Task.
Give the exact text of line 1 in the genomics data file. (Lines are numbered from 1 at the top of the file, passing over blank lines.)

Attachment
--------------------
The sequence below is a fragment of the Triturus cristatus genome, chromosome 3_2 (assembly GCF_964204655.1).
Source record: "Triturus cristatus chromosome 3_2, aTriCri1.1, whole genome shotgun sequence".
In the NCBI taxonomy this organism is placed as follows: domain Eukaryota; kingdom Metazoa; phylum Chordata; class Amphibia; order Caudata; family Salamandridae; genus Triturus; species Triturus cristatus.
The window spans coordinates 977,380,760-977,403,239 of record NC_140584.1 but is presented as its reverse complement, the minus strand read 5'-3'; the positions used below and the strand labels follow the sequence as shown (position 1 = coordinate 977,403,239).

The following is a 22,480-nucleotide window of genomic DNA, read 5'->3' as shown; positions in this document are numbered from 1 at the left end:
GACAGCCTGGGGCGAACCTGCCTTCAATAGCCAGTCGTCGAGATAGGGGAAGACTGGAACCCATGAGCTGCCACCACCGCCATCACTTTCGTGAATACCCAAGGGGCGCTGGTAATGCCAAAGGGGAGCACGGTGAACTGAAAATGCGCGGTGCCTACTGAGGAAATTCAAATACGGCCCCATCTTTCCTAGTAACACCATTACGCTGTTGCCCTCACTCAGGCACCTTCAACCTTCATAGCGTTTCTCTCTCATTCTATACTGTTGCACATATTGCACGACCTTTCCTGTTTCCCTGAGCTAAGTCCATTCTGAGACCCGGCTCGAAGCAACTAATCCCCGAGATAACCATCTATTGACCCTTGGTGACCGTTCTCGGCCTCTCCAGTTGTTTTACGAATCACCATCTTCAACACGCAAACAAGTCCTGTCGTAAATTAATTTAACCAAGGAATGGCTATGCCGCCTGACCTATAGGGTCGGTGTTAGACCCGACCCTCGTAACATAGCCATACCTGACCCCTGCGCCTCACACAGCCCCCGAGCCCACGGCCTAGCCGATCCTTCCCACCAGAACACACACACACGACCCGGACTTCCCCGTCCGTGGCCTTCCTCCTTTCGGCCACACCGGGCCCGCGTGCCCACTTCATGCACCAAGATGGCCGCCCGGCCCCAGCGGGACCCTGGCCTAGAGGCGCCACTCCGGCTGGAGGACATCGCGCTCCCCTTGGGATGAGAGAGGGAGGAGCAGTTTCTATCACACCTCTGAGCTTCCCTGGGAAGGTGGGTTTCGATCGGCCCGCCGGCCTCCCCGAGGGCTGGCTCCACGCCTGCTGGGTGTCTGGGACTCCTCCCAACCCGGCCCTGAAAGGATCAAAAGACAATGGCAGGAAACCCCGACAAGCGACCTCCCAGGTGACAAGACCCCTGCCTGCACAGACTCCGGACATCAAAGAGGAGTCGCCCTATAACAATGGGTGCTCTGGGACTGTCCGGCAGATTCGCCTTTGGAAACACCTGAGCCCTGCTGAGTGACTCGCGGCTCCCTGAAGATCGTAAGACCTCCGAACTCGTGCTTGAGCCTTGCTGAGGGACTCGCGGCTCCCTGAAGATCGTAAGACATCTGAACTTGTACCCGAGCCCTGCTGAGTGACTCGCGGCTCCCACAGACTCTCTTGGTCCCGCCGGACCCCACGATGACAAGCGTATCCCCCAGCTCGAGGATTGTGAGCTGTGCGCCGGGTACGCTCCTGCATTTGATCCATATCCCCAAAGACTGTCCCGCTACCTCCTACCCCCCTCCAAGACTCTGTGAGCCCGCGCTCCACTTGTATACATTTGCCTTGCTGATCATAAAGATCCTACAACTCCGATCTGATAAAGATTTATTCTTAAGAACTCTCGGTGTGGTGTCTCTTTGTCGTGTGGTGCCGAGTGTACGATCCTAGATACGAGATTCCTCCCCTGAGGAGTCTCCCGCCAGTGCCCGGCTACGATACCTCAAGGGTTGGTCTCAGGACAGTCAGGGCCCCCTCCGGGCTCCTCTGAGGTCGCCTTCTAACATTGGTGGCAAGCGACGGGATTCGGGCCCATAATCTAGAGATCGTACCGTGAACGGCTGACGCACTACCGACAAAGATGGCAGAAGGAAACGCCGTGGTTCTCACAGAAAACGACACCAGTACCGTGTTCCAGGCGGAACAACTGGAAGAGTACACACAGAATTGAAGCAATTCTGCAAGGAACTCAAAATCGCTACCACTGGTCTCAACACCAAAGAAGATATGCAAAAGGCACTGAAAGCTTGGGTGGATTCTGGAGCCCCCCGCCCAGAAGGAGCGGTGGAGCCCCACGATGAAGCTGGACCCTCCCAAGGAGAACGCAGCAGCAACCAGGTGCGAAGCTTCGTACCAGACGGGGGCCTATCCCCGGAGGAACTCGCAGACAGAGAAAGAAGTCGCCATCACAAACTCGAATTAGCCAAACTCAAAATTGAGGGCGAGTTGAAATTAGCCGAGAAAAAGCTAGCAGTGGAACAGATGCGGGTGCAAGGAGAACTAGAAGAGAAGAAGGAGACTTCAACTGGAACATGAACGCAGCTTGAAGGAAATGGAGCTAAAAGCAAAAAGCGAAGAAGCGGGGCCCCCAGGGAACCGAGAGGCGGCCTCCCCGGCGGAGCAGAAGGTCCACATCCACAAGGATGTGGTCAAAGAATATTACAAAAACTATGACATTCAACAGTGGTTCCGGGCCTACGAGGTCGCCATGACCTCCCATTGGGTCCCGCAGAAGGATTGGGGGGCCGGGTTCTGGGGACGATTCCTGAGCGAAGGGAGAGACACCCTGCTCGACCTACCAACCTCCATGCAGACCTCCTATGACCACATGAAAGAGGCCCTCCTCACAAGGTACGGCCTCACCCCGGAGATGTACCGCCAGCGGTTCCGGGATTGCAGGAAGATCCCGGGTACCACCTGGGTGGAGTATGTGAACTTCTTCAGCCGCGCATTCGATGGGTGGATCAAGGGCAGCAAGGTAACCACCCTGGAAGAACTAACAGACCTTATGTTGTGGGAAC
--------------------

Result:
The sequence below is a fragment of the Triturus cristatus genome, chromosome 3_2 (assembly GCF_964204655.1).